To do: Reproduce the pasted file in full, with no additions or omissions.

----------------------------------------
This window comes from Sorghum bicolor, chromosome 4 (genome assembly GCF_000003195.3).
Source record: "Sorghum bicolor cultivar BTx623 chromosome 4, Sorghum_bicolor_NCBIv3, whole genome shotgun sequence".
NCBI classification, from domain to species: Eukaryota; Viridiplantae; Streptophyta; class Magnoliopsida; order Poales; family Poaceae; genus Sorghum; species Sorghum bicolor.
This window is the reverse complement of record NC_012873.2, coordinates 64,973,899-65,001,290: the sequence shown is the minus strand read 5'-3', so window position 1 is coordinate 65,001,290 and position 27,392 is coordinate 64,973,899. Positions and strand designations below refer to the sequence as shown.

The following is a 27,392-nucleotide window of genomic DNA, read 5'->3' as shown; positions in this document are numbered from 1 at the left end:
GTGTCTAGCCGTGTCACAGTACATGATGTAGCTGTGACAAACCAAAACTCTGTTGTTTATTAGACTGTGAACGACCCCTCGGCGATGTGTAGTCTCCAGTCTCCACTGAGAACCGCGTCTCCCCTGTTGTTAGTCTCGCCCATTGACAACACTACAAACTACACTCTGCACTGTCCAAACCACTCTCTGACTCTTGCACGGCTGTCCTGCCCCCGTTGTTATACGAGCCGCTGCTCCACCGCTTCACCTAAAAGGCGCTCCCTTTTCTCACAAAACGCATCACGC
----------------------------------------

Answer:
This window comes from Sorghum bicolor, chromosome 4 (genome assembly GCF_000003195.3).
Source record: "Sorghum bicolor cultivar BTx623 chromosome 4, Sorghum_bicolor_NCBIv3, whole genome shotgun sequence".
NCBI classification, from domain to species: Eukaryota; Viridiplantae; Streptophyta; class Magnoliopsida; order Poales; family Poaceae; genus Sorghum; species Sorghum bicolor.
This window is the reverse complement of record NC_012873.2, coordinates 64,973,899-65,001,290: the sequence shown is the minus strand read 5'-3', so window position 1 is coordinate 65,001,290 and position 27,392 is coordinate 64,973,899. Positions and strand designations below refer to the sequence as shown.

The following is a 27,392-nucleotide window of genomic DNA, read 5'->3' as shown; positions in this document are numbered from 1 at the left end:
GTGTCTAGCCGTGTCACAGTACATGATGTAGCTGTGACAAACCAAAACTCTGTTGTTTATTAGACTGTGAACGACCCCTCGGCGATGTGTAGTCTCCAGTCTCCACTGAGAACCGCGTCTCCCCTGTTGTTAGTCTCGCCCATTGACAACACTACAAACTACACTCTGCACTGTCCAAACCACTCTCTGACTCTTGCACGGCTGTCCTGCCCCCGTTGTTATACGAGCCGCTGCTCCACCGCTTCACCTAAAAGGCGCTCCCTTTTCTCACAAAACGCATCACGC